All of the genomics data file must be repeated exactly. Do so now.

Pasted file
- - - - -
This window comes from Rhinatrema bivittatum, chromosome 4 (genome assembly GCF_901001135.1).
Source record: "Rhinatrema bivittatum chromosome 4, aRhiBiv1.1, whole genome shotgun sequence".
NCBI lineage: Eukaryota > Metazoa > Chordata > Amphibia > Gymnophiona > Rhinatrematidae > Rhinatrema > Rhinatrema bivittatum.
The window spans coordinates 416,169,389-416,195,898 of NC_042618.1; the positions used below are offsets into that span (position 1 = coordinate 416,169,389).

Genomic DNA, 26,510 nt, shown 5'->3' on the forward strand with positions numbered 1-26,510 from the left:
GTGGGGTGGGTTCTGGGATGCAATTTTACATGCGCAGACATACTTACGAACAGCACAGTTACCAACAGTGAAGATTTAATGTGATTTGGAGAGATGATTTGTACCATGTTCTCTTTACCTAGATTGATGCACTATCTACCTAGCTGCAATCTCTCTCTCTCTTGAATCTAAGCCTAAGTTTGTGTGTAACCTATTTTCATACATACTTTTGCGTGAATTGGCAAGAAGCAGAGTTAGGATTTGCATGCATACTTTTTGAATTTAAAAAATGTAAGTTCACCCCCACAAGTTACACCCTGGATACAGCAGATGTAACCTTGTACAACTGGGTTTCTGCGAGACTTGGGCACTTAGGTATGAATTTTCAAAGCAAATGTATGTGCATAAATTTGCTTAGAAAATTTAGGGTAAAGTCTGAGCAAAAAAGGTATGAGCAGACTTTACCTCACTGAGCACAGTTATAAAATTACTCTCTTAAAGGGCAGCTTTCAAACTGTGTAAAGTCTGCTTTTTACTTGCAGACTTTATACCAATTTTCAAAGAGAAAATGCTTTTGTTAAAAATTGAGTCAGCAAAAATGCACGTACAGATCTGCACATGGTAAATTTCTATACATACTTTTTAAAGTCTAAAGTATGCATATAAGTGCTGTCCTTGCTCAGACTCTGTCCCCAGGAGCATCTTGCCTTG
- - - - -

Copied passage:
This window comes from Rhinatrema bivittatum, chromosome 4 (genome assembly GCF_901001135.1).
Source record: "Rhinatrema bivittatum chromosome 4, aRhiBiv1.1, whole genome shotgun sequence".
NCBI lineage: Eukaryota > Metazoa > Chordata > Amphibia > Gymnophiona > Rhinatrematidae > Rhinatrema > Rhinatrema bivittatum.
The window spans coordinates 416,169,389-416,195,898 of NC_042618.1; the positions used below are offsets into that span (position 1 = coordinate 416,169,389).

Genomic DNA, 26,510 nt, shown 5'->3' on the forward strand with positions numbered 1-26,510 from the left:
GTGGGGTGGGTTCTGGGATGCAATTTTACATGCGCAGACATACTTACGAACAGCACAGTTACCAACAGTGAAGATTTAATGTGATTTGGAGAGATGATTTGTACCATGTTCTCTTTACCTAGATTGATGCACTATCTACCTAGCTGCAATCTCTCTCTCTCTTGAATCTAAGCCTAAGTTTGTGTGTAACCTATTTTCATACATACTTTTGCGTGAATTGGCAAGAAGCAGAGTTAGGATTTGCATGCATACTTTTTGAATTTAAAAAATGTAAGTTCACCCCCACAAGTTACACCCTGGATACAGCAGATGTAACCTTGTACAACTGGGTTTCTGCGAGACTTGGGCACTTAGGTATGAATTTTCAAAGCAAATGTATGTGCATAAATTTGCTTAGAAAATTTAGGGTAAAGTCTGAGCAAAAAAGGTATGAGCAGACTTTACCTCACTGAGCACAGTTATAAAATTACTCTCTTAAAGGGCAGCTTTCAAACTGTGTAAAGTCTGCTTTTTACTTGCAGACTTTATACCAATTTTCAAAGAGAAAATGCTTTTGTTAAAAATTGAGTCAGCAAAAATGCACGTACAGATCTGCACATGGTAAATTTCTATACATACTTTTTAAAGTCTAAAGTATGCATATAAGTGCTGTCCTTGCTCAGACTCTGTCCCCAGGAGCATCTTGCCTTG